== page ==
“I started this charity 25 years ago and I wasn’t sure where I was going,” said Montanti, founder and president of the Global Medical Relief Fund and a woman of progressive achievement.

“I did it on my own for a long time and ’60 Minutes’ found out about the charity,” she added.

Over 25 years and 60 countries later, children suffering from albinism arrived from Tanzania and whose limbs were amputated due to lack of pigment. As a result, they were stolen from their homes in the middle of the night by wizards who believed that limbs severed from children with albinism were magical – and profitable.

Over the years, Montanti has been to Iraq, Turkey, Bosnia, Haiti and the Syrian border in hopes of helping children.

“Let’s Do a Miracle” was included in the Big Apple Film Festival. (Courtesy/Elissa Montanti)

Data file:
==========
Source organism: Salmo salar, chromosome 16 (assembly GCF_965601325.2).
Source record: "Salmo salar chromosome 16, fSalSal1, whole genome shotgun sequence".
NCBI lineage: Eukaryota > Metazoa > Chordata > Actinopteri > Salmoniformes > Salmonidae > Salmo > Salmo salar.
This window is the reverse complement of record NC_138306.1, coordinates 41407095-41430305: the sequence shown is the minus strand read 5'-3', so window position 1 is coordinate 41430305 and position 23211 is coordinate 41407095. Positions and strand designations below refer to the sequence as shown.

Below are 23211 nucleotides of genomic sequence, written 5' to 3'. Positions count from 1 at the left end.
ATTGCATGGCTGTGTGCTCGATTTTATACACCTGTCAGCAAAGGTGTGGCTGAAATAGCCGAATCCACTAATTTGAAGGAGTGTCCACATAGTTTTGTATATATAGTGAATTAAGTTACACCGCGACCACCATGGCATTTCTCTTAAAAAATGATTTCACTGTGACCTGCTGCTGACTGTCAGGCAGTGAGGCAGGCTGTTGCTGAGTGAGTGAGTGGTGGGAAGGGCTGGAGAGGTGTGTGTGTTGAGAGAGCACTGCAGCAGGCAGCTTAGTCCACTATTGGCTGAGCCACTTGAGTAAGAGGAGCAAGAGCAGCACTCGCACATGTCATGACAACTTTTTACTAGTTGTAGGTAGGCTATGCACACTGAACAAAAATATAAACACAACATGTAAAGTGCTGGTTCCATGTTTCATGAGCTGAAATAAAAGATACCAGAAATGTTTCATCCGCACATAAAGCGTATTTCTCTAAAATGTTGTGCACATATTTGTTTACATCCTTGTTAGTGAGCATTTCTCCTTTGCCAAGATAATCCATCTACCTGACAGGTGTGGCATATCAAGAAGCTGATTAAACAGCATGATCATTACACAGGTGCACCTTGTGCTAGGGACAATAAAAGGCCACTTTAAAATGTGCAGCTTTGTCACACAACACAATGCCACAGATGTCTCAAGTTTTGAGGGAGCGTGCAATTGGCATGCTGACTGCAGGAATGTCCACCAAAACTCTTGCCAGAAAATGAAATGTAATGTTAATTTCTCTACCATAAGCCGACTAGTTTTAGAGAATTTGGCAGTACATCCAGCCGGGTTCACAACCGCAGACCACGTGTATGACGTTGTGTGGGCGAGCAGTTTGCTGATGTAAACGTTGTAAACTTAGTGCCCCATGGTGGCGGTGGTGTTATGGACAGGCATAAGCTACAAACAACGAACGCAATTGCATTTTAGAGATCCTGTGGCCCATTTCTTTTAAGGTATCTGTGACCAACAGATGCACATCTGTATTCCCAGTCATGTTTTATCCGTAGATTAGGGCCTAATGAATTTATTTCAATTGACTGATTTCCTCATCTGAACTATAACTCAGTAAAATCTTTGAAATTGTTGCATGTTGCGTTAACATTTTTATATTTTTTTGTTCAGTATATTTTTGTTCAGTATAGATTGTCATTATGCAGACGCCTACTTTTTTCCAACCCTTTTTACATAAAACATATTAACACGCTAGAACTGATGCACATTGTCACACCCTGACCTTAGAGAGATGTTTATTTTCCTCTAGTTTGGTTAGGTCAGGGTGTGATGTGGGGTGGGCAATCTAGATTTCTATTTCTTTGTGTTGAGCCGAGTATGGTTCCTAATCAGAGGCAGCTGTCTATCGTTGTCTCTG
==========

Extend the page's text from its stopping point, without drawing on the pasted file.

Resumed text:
“The Film Festival is where you get the opportunity to get your film out there for people in the industry to see,” Montanti said. “It was my starting point for a borderline thrill of screening my documentary ‘Let’s Do A Miracle.’ It is all about making a difference in this life while we are in it as guests. It’s a little awkward to share your life because you’re transparent for all to see. But to tell the story of how and why I got to where I am today, it had to be.”

Elissa Montanti, third from left, and her sister, Rita Kornfeld, second from left, and Elissa’s cousins ​​at the Big Apple Film Festival. (Courtesy/Elissa Montanti)

Montanti hopes her story will be picked up by a major streaming network.